hi guys , I am interested in writing a code to do the soduko ( or sudoku ) , I found this code on the internet which is supposed to be the shortest soduko solver but it is so short that I can not undrestand it . can any one help please ?

def r(a): i=a.find('0') if i<0:print a [m in[(i-j)%9*(i/9^j/9)*(i/27^j/27|i%9/3^j%9/3)or a[j]forj in range(81)]or r(a[:i]+m+a[i+1:])for m in`14**7*9`]r(raw_input())

thanx in advanceali

hi,

supposed to be the shortest soduko solver

yeah, intresting...

can any one help please ?

post the code with proper indentation.

kath.

this is how it was written on the internet , all in one line , I just paste and copied it

There are basically two ways to solve a sudoku:

1) Solve it by logic, using simple rules such as the ones we, human beings, use, such as "if a square has only one possibility, than that number must be there". There are several solvers on the net that implement this kind of deductive solving, and reading the way they do it can probably give you an idea of what to do:

http://www.sudokusolver.co.uk/solvemethods.html
http://www.gwerdy.com/products/sudoku_solver/

2) Backtracking. Basically, using this method, you try every possible solution; if you reach a dead-end, you backtrack one square and try another number instead of the last number you tried. Googling for "sudoku solver" often reveals many pages about Donald Knuth's DLX algorithm, but I think something like that is better left to C.

thanks , those links could be helpful . I have not read them yet

Request:

post the code with proper indentation.

Response:

this is how it was written on the internet , all in one line , I just paste and copied it

fonzali, what kind of excuse is that? katharnakh made a reasonable request; getting the line breaks and indents right (and having the program work) is the obvious first step in figuring out the logic. You might even learn something in the process.

hi BearofNH , I did not mean to make excuses , the code looked pretty strange to me , this is how I figured it should be with proper indentation :

def r(a):
 i=a.find('0')
 if i<0:
     print a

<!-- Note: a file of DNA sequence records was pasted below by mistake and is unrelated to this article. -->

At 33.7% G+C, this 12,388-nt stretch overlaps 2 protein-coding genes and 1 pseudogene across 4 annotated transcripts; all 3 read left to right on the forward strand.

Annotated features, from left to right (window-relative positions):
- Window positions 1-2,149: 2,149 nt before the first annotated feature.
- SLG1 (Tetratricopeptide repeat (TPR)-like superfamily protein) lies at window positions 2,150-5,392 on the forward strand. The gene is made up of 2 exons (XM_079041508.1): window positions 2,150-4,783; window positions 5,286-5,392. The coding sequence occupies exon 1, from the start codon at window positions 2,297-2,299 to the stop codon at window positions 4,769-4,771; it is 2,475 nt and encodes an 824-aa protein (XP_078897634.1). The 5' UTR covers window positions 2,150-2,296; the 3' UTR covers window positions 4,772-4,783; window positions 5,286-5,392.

[m in[(i-j)%9*(i/9^j/9)*(i/27^j/27|i%9/3^j%9/3)or a[j]for
 j in range(81)]or r(a[:i]+m+a[i+1:])for m in`14**7*9`]
 r(raw_input())

this is the best I could come up with and if it helps , this is how to run it :
echo 000010000301400860900500200700160000020805010000097004003004006048006907000080000 | python sudoku.py
one of the many things which I don't undrestand is the '14**7*9' , I hope I have been helpful . sorry for not doing this earlier ali

#solve sudoku by backtracking
def solve_sudoku(board):
 
 #i is the first non-filled place, and the one we're going to try different values for
 i=board.find('0')
 
 #if i == -1, the puzzle is solved
 if i<0:
     print board

 #iterate over all squares j; if the big test returns true, then j is in the same column, block or row as i and needs to be considered
 #if the test is true, the value of j square is appended, meaning the final result is a list of all the values the i square surely cannot have

 # python has a nice feature called lazy evaluation. 
 # if the first clause is true, the result of the other one is irrelevant for the output of "or". 
 # therefore we use "a or b" to execute b only if a is false.
 exclusion_list = [(i-j)%9*(i/9^j/9)*(i/27^j/27|i%9/3^j%9/3)or a[j] for j in range(81)]

#14**7*9 is 948721536, which contains all the digits from 1-9.
#therefore "for m in `14**7*9` and the below are equivalent.
#iterate through all the possible values for this square i.
 for m in "123456789":
 #lazy evaluation, again!
 #recursively call solve_sudoku itself with board[i] = m if this value of m is not on our exclusion list.
  [m in exclusion_list or solve_sudoku(board[:i]+m+board[i+1:])]

#solve sudoku puzzle
solve_sudoku(raw_input())

hi ffao , thank you very much , now I undrestand what is going on . thanks again ali

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